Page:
Did Rush Limbaugh Reshape Christian Radio, Too?
Transcribed highlights of the show can be found in our episode summaries.
Last week, conservative talk radio personality Rush Limbaugh died at age 70. Limbaugh’s nationally syndicated political show first hit the airwaves in the late 1980s. He was beloved by many who shared or later adopted his political views and his penchant for conspiracy theories. Many of his critics, however, pointed out his cruel and crass remarks. Limbaugh’s legacy was hardly limited to politics. In a tribute to him, one Christian leader wrote for USA Today, that “ Christian talk programs in particular wouldn't even exist today were it not for Limbaugh's success. Christian radio would still be limited to sermons and songs. But instead, radio stations realized the benefit of capturing even a slice of Limbaugh's audience share and offered new hosts and new voices opportunities to join a new, more democratic discussion of the issues.”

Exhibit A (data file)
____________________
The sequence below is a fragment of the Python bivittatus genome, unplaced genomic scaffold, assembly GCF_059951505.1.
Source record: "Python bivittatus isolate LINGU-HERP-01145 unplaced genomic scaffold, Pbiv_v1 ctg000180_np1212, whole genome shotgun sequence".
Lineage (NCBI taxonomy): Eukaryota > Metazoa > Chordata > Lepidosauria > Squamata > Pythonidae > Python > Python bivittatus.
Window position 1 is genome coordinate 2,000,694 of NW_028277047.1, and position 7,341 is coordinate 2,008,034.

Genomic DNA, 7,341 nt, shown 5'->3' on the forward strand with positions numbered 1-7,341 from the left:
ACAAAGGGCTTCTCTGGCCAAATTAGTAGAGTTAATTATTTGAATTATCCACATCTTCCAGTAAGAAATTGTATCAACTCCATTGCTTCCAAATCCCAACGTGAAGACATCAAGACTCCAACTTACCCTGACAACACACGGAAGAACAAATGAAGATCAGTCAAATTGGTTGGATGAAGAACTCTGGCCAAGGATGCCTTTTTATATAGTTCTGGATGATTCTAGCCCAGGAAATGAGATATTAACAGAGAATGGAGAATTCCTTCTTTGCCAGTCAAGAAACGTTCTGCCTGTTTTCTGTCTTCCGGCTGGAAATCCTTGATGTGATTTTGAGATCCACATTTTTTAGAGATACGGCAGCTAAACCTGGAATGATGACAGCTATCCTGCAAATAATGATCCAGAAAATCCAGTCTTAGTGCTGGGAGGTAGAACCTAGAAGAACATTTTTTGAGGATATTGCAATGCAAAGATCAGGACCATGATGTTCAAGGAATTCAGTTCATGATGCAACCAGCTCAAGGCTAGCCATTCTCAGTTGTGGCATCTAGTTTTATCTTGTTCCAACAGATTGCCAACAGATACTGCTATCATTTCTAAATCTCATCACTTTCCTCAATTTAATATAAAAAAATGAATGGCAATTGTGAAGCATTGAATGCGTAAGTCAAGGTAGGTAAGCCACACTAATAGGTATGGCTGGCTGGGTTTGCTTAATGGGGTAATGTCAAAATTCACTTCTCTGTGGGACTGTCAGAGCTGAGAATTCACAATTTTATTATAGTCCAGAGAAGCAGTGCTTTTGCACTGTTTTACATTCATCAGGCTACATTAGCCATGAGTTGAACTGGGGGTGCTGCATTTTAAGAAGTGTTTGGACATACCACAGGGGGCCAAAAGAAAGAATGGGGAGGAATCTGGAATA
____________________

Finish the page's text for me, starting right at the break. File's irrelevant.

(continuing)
Mark Ward Sr. is associate professor of communication at the University of Houston-Victoria in Victoria, Texas. His books include The Electronic Church in the Digital Age, Air of Salvation: The Story of Christian Broadcasting, and The Lord’s Radio: Gospel Music Broadcasting and the Making of Evangelical Culture. Ward joined global media manager Morgan Lee and editorial director Ted Olsen on Quick to Listen to discuss Limbaugh’s impact on Christian radio, how Christian radio differs from Christian TV, and how the medium does or not does not make the message
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The transcript is edited by Yvonne Su and Bunmi Ishola
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